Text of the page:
Student winners announced in NASA’s RPS contest

May 5, 2023, 9:30AMANS Nuclear Cafe
The three winners of NASA’s Power to Explore Student Writing Challenge, are, left to right, Luca Pollack, Rainelle Yasa, and Audrielle Paige Esma. (Image: NASA/Kristin Jansen and Gayle Dibiasio)

Three winners have been announced in NASA’s Power to Explore Student Writing Challenge, in which U.S. students in kindergarten through 12th grade could participate by writing about imaginary space missions using radioisotope power systems (RPSs). Out of almost 1,600 submitted entries, 45 semifinalists, and nine finalists, Luca Pollack of Carlsbad, Calif. (in the K–4th grade category), Rainelle Yasa of Los Angeles, Calif. (in the grades 5–8 category), and Audrielle Paige Esma of Wildwood, Fl. (in the grades 9–12 category) snagged the top prize in their age groups. The April 25 announcement by NASA includes links to the winning essays.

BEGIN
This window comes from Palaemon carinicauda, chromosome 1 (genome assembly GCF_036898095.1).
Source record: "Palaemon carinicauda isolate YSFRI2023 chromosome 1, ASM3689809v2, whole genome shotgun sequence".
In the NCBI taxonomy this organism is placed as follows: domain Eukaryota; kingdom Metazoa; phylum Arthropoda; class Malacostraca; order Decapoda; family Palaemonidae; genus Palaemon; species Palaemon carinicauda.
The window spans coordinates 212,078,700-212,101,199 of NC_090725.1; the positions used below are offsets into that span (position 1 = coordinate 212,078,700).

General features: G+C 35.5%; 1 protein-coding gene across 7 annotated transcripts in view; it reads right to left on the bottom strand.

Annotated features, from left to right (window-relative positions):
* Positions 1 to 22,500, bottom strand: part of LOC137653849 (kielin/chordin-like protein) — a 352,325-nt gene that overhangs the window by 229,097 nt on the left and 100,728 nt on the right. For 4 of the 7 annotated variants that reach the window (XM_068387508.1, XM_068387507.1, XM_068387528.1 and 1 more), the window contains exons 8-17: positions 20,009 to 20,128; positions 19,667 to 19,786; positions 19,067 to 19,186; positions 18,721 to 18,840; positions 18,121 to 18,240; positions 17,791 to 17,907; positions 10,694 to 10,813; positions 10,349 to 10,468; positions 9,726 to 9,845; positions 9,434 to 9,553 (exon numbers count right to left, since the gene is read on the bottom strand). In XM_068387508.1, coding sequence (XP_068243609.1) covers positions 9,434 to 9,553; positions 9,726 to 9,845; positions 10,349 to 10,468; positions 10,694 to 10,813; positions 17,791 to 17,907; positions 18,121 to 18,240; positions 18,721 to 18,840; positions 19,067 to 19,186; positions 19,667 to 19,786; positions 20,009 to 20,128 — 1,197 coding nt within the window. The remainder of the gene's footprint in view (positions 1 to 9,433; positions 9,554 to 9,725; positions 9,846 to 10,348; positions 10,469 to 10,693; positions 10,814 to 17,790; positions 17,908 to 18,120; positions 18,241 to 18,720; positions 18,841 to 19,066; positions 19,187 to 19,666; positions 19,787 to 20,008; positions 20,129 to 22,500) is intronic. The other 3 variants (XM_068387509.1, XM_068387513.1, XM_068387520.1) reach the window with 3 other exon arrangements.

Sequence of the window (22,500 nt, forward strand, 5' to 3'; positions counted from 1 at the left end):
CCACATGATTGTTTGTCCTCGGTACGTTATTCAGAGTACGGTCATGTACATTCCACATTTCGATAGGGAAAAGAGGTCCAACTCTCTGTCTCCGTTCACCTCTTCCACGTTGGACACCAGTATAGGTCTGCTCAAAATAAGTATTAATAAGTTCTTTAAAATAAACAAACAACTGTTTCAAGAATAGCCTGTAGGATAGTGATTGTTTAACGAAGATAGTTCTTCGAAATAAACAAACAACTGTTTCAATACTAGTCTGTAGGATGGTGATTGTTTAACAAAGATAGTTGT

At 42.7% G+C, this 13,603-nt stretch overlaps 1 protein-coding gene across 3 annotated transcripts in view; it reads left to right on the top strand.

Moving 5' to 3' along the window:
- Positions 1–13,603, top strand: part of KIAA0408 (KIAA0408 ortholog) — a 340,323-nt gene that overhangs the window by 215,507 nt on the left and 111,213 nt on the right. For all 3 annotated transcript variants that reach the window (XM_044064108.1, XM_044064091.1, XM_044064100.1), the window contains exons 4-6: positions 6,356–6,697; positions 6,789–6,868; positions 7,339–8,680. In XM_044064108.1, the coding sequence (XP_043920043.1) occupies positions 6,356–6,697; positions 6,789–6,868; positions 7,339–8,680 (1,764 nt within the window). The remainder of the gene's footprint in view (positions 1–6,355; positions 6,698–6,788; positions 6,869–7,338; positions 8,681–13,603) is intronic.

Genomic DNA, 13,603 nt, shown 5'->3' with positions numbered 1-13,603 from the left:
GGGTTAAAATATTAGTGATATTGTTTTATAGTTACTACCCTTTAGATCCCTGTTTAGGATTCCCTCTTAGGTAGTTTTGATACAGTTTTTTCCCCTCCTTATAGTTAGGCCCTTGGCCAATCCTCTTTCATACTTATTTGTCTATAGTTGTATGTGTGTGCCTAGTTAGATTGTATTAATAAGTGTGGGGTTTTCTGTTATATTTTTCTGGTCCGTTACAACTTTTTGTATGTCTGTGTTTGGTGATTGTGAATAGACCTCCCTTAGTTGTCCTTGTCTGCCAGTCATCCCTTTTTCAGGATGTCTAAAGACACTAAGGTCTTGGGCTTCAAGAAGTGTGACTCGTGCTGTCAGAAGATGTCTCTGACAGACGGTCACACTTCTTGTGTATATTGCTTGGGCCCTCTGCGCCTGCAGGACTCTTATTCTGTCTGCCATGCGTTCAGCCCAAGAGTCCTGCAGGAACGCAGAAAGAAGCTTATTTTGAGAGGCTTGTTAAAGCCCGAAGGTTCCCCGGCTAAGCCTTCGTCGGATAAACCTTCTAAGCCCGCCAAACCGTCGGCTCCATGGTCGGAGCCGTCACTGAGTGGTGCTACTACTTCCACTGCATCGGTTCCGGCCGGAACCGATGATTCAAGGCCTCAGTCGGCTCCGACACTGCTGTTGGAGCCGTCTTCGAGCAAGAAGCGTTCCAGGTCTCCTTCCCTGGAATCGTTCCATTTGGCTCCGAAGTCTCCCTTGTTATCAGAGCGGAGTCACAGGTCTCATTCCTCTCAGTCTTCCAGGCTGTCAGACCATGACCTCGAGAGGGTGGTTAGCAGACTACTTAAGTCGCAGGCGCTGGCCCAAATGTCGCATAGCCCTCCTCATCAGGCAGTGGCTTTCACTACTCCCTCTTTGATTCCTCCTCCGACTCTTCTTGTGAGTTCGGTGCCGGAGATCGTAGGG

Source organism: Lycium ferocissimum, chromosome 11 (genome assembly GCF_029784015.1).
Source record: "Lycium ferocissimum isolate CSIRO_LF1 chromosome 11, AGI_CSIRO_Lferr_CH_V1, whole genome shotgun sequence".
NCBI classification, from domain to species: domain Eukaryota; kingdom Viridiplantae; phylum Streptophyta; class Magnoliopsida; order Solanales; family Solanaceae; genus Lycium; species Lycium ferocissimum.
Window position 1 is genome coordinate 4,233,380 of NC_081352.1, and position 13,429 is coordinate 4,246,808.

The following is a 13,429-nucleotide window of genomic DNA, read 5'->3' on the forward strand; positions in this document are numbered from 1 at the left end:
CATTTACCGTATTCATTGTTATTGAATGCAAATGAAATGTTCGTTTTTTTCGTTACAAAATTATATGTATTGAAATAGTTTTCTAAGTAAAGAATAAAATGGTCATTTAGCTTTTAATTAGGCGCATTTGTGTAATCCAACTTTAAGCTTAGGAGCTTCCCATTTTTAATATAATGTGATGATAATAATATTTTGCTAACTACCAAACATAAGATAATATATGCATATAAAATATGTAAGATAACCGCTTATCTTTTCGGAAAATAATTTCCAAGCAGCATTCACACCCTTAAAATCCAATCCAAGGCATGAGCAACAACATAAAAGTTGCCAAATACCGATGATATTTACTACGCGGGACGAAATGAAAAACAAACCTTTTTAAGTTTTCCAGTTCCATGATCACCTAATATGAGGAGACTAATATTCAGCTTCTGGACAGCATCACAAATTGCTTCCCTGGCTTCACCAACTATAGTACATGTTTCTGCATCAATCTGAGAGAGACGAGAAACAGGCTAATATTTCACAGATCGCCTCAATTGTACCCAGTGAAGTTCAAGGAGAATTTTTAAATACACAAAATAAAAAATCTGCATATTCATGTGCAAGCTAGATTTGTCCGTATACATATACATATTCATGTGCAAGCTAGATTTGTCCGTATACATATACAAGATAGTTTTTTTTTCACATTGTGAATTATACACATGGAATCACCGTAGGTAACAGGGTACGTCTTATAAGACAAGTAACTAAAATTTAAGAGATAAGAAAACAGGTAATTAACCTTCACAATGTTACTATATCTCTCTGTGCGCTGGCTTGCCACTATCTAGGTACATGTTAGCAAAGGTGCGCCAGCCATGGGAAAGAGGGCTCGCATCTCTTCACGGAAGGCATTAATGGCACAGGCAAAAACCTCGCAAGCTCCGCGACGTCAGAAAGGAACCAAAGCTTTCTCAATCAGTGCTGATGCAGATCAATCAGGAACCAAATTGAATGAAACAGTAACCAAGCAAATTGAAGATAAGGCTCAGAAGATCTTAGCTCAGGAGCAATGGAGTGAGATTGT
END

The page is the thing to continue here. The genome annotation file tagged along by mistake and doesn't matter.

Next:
About the contest: NASA asked contest participants to educate themselves about RPSs and then imagine their own space missions that would be powered by these systems. In their essays, students were to describe their mission destination and goals and their spacecraft type—such as flyby, orbiter, lander, or rover—and describe their personal “special power”—like a particular skill or personality trait—that would help them achieve mission success. Essays were limited to a length of 200 words and separated into the three categories by school grade.

The NASA Science Mission Directorate’s RPS Program Office funded the contest, which was managed and administered under the direction of the NASA Tournament Lab within the space agency’s Space Technology Mission Directorate.

Prizes: The top three winners won a two-day trip to NASA’s Glenn Research Center in Cleveland, Ohio. The nine finalists were awarded the opportunity to discuss their imaginary missions in a videoconference with NASA scientists and engineers. The 45 semifinalists won NASA RPS prize packs, and all participants received digital certificates.

Brainstorming: Nicola Fox, associate administrator for the NASA Science Mission Directorate, congratulated the contest winners, saying, “Exploring the secrets of our universe is at the heart of what we do at NASA, and we can always use more help brainstorming innovative ways to reach the most extreme environments in our solar system.”

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